The prospects of a tightening oil market sent prices higher earlier in the year, which encouraged producers to pump more oil. As a result, the lost Iranian barrels have been replaced by oil from the United States, Russia and Saudi Arabia. The United States and Russia have both reached output records of over 11.3 million barrels a day, while members of the Organization of the Petroleum Exporting Countries have increased production to the highest levels in two years despite declines in Venezuela and Iran.
As more oil pipelines and export terminals are built in Texas and along the Gulf of Mexico, American exports could increase considerably. At the same time, demand for oil has slackened in China and around the developing world because those economies are slowing. Both developments are restraining prices.
What’s the effect on consumers?
So far, drivers have been spared major pain.
The national average price for a gallon of regular gasoline on Monday was $2.76, according to the AAA auto club, 5 cents less than a week ago and 15 cents lower than a month ago. Still, the average is 24 cents higher than it was a year ago.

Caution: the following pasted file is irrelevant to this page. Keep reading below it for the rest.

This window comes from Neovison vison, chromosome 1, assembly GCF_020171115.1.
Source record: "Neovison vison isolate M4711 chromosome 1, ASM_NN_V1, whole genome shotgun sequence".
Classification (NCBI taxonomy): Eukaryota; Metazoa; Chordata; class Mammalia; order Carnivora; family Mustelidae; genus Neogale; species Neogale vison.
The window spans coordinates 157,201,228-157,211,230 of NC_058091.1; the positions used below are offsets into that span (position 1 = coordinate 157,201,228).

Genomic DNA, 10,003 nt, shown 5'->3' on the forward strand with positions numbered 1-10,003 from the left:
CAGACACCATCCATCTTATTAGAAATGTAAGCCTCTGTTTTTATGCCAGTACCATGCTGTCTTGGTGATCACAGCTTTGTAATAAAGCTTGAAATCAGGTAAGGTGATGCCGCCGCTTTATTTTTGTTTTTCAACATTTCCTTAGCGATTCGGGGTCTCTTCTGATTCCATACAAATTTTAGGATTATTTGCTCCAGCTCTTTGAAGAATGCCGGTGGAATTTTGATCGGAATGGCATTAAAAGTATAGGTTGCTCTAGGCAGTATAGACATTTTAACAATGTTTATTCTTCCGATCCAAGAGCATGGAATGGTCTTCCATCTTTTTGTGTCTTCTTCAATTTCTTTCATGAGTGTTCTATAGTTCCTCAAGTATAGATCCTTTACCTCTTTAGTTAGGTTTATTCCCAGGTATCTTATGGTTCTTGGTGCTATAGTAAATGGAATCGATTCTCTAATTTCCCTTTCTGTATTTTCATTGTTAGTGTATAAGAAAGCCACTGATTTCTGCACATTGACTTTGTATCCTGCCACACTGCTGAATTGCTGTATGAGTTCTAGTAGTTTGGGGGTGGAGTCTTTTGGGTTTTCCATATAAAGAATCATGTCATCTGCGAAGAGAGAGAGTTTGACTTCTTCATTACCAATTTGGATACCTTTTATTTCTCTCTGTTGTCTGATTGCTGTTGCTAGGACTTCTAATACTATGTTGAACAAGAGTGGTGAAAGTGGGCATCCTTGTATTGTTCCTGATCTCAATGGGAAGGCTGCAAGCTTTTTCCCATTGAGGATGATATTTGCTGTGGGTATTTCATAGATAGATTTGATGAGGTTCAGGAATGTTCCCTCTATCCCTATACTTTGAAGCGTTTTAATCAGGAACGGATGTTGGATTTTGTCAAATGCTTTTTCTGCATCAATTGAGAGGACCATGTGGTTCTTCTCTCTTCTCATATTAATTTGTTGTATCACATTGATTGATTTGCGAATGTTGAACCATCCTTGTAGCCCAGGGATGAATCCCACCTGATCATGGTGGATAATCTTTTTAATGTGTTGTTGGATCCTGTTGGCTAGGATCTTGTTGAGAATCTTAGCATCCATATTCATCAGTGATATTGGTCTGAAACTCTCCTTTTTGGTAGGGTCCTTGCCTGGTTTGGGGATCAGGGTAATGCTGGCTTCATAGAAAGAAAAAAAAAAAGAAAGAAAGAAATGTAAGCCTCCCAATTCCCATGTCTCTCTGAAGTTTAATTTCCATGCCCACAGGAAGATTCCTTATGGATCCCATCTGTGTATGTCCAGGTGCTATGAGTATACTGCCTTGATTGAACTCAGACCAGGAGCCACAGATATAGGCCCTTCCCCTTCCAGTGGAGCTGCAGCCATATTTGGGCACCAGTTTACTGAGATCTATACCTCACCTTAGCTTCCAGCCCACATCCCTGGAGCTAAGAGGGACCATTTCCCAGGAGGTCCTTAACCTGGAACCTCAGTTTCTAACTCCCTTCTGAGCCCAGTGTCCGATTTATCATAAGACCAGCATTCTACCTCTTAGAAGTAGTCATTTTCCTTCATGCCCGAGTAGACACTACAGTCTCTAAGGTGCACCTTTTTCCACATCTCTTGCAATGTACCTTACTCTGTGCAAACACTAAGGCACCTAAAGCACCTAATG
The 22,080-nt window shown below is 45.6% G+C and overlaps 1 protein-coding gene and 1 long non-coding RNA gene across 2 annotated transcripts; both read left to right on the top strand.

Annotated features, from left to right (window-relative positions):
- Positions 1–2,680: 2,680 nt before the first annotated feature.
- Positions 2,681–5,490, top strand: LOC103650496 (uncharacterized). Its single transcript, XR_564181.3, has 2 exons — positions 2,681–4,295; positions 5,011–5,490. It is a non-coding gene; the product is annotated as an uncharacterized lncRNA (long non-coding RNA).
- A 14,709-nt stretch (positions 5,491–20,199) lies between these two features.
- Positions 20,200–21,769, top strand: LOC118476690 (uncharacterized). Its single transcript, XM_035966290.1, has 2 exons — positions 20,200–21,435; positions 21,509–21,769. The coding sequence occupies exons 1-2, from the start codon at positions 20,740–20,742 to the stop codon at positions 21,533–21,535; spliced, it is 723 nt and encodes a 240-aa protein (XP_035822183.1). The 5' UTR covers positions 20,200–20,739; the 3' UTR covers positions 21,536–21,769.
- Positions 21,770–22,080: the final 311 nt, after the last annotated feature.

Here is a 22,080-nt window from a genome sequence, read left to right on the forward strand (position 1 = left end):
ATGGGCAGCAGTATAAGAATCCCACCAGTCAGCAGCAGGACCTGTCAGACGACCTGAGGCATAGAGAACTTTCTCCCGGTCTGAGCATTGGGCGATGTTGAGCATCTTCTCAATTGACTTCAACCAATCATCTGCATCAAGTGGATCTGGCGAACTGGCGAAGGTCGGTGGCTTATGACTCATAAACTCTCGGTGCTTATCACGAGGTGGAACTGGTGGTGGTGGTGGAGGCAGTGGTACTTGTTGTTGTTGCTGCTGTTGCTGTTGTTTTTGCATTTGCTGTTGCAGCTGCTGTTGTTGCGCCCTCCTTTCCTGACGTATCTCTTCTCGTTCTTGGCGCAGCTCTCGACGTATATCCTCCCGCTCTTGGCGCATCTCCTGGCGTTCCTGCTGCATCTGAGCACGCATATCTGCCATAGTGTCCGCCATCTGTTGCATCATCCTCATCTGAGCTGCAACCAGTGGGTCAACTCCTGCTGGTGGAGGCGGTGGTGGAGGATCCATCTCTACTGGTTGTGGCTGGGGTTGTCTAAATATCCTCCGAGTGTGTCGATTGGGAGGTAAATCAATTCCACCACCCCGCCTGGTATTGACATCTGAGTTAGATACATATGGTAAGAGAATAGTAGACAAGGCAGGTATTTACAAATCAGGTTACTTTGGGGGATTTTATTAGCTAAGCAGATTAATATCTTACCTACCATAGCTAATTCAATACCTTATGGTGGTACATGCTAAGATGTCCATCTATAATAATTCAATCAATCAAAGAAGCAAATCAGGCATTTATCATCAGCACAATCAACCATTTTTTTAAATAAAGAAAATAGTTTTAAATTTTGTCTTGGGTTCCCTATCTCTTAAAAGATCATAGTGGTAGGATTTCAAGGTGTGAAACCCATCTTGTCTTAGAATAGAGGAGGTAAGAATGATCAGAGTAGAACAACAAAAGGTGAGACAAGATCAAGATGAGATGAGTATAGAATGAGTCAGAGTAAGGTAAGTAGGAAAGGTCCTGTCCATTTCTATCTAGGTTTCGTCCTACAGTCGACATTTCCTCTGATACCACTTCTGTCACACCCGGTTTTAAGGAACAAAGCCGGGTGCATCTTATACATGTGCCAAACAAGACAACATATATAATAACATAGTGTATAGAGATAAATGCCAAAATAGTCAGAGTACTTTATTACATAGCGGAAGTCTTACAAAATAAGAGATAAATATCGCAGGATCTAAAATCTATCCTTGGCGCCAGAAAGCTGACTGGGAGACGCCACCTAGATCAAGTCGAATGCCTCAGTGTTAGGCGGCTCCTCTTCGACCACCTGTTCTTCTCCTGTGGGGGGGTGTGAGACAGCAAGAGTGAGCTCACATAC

But some experts think that oil supplies could become tighter over time, especially during the driving season next summer, pushing prices higher.
More expensive oil also means higher prices for aviation fuel, which frequently are passed on to the traveling public. They also can mean higher prices for plastics — and for natural gas, which can affect electricity rates.
What are the prospects?